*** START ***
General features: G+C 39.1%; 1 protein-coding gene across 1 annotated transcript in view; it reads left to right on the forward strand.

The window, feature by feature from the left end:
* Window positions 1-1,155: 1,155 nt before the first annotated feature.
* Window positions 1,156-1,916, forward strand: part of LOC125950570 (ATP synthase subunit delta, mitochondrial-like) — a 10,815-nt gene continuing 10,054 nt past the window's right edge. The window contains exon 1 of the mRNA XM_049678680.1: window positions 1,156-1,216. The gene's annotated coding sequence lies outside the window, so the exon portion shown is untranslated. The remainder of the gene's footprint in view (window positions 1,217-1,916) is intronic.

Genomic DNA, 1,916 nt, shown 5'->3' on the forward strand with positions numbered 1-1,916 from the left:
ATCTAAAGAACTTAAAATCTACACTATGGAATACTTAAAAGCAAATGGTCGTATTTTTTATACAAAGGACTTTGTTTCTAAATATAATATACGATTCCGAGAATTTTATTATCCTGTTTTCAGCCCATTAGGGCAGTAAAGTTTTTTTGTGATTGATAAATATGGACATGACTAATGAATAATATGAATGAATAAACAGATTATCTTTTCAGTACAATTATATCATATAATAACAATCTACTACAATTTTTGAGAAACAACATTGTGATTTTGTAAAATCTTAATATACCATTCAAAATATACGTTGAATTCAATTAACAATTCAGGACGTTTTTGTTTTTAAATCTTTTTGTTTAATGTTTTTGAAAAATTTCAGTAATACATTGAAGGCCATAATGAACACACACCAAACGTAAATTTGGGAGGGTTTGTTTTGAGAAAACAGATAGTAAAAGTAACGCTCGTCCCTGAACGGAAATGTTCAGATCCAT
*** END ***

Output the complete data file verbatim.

General features: G+C 39.1%; 1 protein-coding gene across 1 annotated transcript in view; it reads left to right on the forward strand.

The window, feature by feature from the left end:
* Window positions 1-1,155: 1,155 nt before the first annotated feature.
* Window positions 1,156-1,916, forward strand: part of LOC125950570 (ATP synthase subunit delta, mitochondrial-like) — a 10,815-nt gene continuing 10,054 nt past the window's right edge. The window contains exon 1 of the mRNA XM_049678680.1: window positions 1,156-1,216. The gene's annotated coding sequence lies outside the window, so the exon portion shown is untranslated. The remainder of the gene's footprint in view (window positions 1,217-1,916) is intronic.

Genomic DNA, 1,916 nt, shown 5'->3' on the forward strand with positions numbered 1-1,916 from the left:
ATCTAAAGAACTTAAAATCTACACTATGGAATACTTAAAAGCAAATGGTCGTATTTTTTATACAAAGGACTTTGTTTCTAAATATAATATACGATTCCGAGAATTTTATTATCCTGTTTTCAGCCCATTAGGGCAGTAAAGTTTTTTTGTGATTGATAAATATGGACATGACTAATGAATAATATGAATGAATAAACAGATTATCTTTTCAGTACAATTATATCATATAATAACAATCTACTACAATTTTTGAGAAACAACATTGTGATTTTGTAAAATCTTAATATACCATTCAAAATATACGTTGAATTCAATTAACAATTCAGGACGTTTTTGTTTTTAAATCTTTTTGTTTAATGTTTTTGAAAAATTTCAGTAATACATTGAAGGCCATAATGAACACACACCAAACGTAAATTTGGGAGGGTTTGTTTTGAGAAAACAGATAGTAAAAGTAACGCTCGTCCCTGAACGGAAATGTTCAGATCCAT